No one in the sold-out crowd of around 1,500 recognizes the chords that now ring out from the darkened stage. Even the film’s director, Albert Magnoli, hasn’t heard the song before; it wasn’t among the tapes he’d reviewed to prepare for his draft of the screenplay. But the chords–played by 19-year-old guitarist Wendy Melvoin, in her first public performance with Prince–are immediately attention-grabbing: rich and colorful and uniquely voiced, somewhere between Jimi Hendrix and Joni Mitchell.

A spotlight shines on Wendy as she continues to play, her purple Rickenbacker 330 echoed by her partner Lisa Coleman playing the same progression on electric piano. Prince begins to solo around the edges of the progression; he paces the stage, walking out to the edge of the crowd as he plays, then slings his “Madcat” Telecaster around his back and makes his way to the microphone at center stage. He holds the mic for an instant and backs away, as if suddenly overwhelmed. Then, he steps back to the mic and begins to sing: “I never meant 2 cause u any sorrow…”

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Reviews

Review: My Life in the Purple Kingdom

If you’ve spent any time on the Prince-obsessed corners of the Internet lately, you’d be forgiven for thinking that the Super Deluxe Edition of Sign “O” the Times was the only recent release of note. But just three days before that mammoth box set landed with a thud on our doorsteps, the University of Minnesota Press also published a new memoir by Revolution bassist Mark Brown, better known as BrownMark; and, while it understandably hasn’t generated the same level of interest as the late-1986 Vault laid bare, My Life in the Purple Kingdom is still worth a look.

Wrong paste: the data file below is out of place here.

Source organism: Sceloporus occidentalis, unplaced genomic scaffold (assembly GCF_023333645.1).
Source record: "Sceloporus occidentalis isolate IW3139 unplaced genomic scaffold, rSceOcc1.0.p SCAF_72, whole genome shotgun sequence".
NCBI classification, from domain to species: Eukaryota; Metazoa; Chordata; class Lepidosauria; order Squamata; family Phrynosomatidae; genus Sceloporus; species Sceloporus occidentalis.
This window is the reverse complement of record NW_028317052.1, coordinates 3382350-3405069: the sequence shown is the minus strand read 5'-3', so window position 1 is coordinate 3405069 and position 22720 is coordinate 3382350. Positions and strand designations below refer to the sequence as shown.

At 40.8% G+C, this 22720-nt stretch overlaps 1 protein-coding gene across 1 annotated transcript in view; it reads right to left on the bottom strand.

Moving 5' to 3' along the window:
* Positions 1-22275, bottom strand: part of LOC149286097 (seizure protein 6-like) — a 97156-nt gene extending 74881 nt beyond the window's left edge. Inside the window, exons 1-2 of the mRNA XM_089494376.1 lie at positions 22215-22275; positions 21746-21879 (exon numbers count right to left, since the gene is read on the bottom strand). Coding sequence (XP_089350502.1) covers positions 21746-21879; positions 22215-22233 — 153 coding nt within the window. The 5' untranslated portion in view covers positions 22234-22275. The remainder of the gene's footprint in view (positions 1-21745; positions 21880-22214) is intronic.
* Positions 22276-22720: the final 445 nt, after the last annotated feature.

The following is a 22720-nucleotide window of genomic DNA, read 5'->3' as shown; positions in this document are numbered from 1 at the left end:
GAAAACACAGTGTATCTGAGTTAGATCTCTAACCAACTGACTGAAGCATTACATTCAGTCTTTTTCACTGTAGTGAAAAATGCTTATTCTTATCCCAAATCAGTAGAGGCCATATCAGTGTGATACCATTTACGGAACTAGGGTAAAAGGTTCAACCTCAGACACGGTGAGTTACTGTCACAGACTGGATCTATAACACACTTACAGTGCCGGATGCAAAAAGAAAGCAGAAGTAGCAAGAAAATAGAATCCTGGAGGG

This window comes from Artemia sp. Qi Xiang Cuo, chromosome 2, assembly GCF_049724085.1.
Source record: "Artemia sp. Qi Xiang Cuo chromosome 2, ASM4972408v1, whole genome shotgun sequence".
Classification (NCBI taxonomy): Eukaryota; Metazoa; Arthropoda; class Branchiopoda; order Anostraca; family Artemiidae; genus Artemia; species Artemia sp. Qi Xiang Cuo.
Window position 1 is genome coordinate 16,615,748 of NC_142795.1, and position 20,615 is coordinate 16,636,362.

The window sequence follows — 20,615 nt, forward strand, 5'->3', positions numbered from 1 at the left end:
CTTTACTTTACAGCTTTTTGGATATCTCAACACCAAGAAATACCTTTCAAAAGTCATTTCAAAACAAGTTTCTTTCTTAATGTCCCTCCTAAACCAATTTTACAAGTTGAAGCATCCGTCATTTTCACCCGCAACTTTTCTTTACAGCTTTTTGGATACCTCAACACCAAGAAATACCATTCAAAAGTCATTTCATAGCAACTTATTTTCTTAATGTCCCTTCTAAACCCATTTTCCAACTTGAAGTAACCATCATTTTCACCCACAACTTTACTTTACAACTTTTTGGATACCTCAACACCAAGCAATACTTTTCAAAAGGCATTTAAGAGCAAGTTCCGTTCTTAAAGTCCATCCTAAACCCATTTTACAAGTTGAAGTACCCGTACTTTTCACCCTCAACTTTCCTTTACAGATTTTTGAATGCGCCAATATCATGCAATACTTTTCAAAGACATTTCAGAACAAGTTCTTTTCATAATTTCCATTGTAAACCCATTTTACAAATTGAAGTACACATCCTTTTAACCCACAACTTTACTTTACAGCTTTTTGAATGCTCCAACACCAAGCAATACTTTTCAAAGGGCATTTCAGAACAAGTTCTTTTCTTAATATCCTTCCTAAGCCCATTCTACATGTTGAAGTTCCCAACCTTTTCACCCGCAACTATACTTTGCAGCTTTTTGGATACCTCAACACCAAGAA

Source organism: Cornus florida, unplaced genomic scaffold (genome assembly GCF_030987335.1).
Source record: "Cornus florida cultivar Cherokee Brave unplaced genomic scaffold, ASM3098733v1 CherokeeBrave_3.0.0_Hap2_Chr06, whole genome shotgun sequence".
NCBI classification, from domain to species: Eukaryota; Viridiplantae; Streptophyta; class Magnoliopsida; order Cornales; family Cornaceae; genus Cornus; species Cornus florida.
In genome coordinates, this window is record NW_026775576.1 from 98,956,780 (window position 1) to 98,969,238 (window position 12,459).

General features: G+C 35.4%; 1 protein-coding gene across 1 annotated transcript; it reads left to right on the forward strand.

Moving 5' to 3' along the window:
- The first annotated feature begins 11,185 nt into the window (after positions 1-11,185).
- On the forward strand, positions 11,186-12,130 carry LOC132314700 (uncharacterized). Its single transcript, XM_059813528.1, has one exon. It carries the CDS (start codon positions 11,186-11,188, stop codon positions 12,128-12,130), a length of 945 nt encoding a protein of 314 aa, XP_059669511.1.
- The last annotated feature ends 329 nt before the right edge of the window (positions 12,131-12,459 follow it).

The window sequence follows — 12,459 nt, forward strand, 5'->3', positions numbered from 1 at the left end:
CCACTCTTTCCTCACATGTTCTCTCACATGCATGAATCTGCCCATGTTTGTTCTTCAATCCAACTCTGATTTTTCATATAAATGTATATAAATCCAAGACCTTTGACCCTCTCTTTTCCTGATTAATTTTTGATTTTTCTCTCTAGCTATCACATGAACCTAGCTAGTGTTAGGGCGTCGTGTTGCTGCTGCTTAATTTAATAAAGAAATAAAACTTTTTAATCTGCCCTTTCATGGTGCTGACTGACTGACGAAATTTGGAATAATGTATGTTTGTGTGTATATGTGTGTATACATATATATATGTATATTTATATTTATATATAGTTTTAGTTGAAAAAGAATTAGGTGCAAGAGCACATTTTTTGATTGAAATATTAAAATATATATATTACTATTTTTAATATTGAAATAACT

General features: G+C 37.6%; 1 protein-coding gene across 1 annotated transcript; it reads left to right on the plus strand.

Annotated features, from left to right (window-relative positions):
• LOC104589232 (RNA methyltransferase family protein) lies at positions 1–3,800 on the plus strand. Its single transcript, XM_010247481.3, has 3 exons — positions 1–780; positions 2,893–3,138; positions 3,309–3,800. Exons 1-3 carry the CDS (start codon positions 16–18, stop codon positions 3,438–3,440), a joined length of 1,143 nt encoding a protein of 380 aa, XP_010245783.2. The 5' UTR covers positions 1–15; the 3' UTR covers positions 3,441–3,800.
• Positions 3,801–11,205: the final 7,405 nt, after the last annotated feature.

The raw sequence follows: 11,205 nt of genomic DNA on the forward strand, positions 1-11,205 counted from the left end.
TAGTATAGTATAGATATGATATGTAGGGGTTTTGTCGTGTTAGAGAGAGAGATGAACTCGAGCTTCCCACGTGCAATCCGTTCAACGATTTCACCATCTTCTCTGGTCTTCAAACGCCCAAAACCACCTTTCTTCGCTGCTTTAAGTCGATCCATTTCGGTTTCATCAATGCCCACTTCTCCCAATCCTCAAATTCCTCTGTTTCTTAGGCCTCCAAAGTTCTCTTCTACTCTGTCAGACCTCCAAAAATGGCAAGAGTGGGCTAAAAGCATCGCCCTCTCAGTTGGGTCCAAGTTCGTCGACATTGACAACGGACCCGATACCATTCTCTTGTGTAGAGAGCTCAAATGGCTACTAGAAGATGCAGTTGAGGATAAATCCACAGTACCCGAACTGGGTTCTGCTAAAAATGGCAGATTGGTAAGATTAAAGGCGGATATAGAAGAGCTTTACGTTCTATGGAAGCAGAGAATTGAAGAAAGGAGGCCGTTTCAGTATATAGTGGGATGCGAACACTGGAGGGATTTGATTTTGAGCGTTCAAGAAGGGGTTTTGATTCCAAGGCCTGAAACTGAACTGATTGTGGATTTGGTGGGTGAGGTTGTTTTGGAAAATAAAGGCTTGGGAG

Brown’s book is noteworthy in large part because, even amidst the boom of posthumous Prince publications–with memoirs by early associate Pepé Willie and longtime journalist/confidant Neal Karlen hitting shelves in just the past few weeks–firsthand accounts by former band members are still comparatively rare. Pre-Revolution guitarist Dez Dickerson’s My Time with Prince: Confessions of a Former Revolutionary was self-published in 2003, and is long out of print; Sign “O” the Times/Lovesexy-era drummer Sheila E’s The Beat of My Own Drum came out in 2015, and was marketed more as a Sheila E book than a Prince one. This makes Brown only the third ex-bandmate to share his story in book form–and the first to do so since Prince’s passing almost five years ago.